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[im-pi-kyoo-nee-uh s] /ˌɪm pɪˈkyu ni əs/
having little or no money; penniless; poor.
Origin of impecunious
1590-1600; im-2 + obsolete pecunious wealthy < Latin pecūniōsus, equivalent to pecūni(a) wealth + -ōsus -ous
Related forms
impecuniously, adverb
impecuniousness, impecuniosity
[im-pi-kyoo-nee-os-i-tee] /ˌɪm pɪˌkyu niˈɒs ɪ ti/ (Show IPA),
destitute, poverty-stricken. See poor. Unabridged
Based on the Random House Dictionary, © Random House, Inc. 2015.
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Examples from the Web for impecuniosity
Historical Examples
  • They were certainly alike in one respect; namely, as regarded a chronic state of impecuniosity.

    Genius in Sunshine and Shadow Maturin Murray Ballou
  • Of the two great monopolies which the impecuniosity of Charles II.

    The Great Lone Land W. F. Butler
  • Not far from the limit of impecuniosity was Edison himself, as he landed in Boston in 1868 after this wintry ordeal.

    Edison, His Life and Inventions Frank Lewis Dyer and Thomas Commerford Martin
  • That this meeting deplores the impecuniosity which prevents the said Bennett from attending a Barber.

    The History of "Punch" M. H. Spielmann
  • Personally, I am convinced that impecuniosity and loss of credit will never bring the Germans to their knees.

    England and Germany Emile Joseph Dillon
  • He was an exceedingly neat man, and his care for his clothes and person had survived two years of impecuniosity.

    Jacob's Ladder E. Phillips Oppenheim
  • Such a career could not but be fruitful of the troubles, cares, dangers, and difficulties arising from impecuniosity.

    Curiosities of Impecuniosity H. G. Somerville
  • impecuniosity seems to have been a chronic state with the artist and sometimes to have pressed hard upon him.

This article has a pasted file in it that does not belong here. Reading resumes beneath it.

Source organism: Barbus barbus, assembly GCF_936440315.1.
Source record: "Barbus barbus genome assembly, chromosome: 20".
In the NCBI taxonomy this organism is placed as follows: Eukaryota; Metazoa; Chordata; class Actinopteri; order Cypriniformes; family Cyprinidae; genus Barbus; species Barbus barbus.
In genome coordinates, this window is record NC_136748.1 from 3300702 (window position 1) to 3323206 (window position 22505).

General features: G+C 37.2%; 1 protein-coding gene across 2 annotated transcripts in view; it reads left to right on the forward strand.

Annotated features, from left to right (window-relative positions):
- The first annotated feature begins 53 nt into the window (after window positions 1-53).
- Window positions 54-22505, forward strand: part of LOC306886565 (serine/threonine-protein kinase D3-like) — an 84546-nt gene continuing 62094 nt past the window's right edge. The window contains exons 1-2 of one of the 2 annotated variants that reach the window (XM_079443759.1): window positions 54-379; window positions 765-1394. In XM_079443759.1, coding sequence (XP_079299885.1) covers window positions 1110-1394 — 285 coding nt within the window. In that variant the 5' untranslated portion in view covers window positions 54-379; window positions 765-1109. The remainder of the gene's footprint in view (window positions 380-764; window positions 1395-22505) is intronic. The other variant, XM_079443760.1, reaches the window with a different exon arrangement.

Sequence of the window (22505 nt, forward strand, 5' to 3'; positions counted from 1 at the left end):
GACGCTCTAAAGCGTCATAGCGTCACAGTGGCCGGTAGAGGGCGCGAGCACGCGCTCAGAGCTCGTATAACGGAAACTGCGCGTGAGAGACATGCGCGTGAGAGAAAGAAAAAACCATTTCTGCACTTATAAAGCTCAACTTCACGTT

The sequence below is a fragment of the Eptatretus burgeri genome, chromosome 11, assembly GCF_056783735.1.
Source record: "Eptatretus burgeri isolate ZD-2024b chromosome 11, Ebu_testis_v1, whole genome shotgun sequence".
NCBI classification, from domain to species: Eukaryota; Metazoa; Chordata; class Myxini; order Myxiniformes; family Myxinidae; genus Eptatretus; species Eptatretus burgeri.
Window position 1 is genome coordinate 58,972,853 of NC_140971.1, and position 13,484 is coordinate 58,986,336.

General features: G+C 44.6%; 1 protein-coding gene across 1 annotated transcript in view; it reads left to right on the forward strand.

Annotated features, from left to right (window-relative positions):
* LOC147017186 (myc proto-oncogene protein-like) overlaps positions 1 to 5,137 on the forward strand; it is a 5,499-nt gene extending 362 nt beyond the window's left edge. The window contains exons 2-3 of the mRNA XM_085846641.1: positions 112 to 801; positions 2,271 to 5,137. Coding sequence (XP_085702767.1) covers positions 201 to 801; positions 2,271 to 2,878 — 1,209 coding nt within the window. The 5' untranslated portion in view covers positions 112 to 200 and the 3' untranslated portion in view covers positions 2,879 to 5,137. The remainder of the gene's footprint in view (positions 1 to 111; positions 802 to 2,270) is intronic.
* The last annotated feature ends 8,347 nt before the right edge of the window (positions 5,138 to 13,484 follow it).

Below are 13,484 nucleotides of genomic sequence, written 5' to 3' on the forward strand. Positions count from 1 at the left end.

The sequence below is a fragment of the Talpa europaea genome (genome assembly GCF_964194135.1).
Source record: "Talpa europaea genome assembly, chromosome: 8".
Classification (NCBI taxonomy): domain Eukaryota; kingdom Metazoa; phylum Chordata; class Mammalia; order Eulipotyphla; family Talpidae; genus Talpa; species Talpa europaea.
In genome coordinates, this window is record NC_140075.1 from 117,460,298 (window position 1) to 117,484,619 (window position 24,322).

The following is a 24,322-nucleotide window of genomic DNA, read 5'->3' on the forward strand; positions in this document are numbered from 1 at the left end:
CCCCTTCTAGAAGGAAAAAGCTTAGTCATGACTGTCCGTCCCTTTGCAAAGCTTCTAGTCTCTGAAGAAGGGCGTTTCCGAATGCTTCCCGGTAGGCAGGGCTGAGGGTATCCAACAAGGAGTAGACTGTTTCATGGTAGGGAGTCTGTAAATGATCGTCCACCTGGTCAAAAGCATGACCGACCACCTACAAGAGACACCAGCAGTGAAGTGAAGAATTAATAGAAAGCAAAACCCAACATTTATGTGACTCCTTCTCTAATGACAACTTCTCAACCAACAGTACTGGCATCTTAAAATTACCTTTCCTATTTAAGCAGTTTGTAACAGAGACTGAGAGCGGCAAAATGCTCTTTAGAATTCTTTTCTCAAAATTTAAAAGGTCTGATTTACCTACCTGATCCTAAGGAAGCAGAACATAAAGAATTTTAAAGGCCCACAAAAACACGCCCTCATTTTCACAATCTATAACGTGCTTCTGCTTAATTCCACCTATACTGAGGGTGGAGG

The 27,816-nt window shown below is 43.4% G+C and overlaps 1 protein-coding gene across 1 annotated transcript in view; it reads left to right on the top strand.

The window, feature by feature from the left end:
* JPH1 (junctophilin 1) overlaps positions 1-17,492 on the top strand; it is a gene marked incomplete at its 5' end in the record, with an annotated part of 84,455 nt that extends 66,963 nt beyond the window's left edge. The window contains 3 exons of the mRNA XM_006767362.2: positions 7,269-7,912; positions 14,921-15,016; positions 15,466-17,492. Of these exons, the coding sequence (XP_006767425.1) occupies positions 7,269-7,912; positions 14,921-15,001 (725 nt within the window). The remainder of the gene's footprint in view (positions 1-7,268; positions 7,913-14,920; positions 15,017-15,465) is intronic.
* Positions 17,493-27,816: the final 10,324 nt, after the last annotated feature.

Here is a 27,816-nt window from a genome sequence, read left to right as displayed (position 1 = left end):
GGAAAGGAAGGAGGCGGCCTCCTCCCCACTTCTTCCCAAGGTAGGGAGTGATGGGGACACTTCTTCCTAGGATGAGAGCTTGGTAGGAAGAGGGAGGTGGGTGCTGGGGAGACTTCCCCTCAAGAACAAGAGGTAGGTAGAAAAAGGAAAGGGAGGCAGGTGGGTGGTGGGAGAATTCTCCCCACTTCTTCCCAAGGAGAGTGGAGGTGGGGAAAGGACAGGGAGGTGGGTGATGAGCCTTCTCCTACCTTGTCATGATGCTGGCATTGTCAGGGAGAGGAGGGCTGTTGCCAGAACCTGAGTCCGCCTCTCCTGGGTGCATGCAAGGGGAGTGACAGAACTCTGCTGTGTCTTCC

• He was told too that Lady Augustus was much harassed by impecuniosity.

    The American Senator Anthony Trollope
  • He was poorly paid, and often reduced to abject poverty by lack of engagements, or by the impecuniosity of managers.

    The Honor of the Name Emile Gaboriau
British Dictionary definitions for impecuniosity


without money; penniless
Derived Forms
impecuniously, adverb
impecuniousness, impecuniosity (ˌɪmpɪkjuːnɪˈɒsɪtɪ) noun
Word Origin
C16: from im- (not) + -pecunious, from Latin pecūniōsus wealthy, from pecūnia money
Collins English Dictionary - Complete & Unabridged 2012 Digital Edition
© William Collins Sons & Co. Ltd. 1979, 1986 © HarperCollins
Publishers 1998, 2000, 2003, 2005, 2006, 2007, 2009, 2012
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Word Origin and History for impecuniosity



"lacking in money," 1590s, from assimilated form of in- "not, opposite of" (see in- (1)) + Latin pecuniosus "rich," from pecunia "money, property" (see pecuniary). Related: Impecuniously; impecuniosity.

Online Etymology Dictionary, © 2010 Douglas Harper
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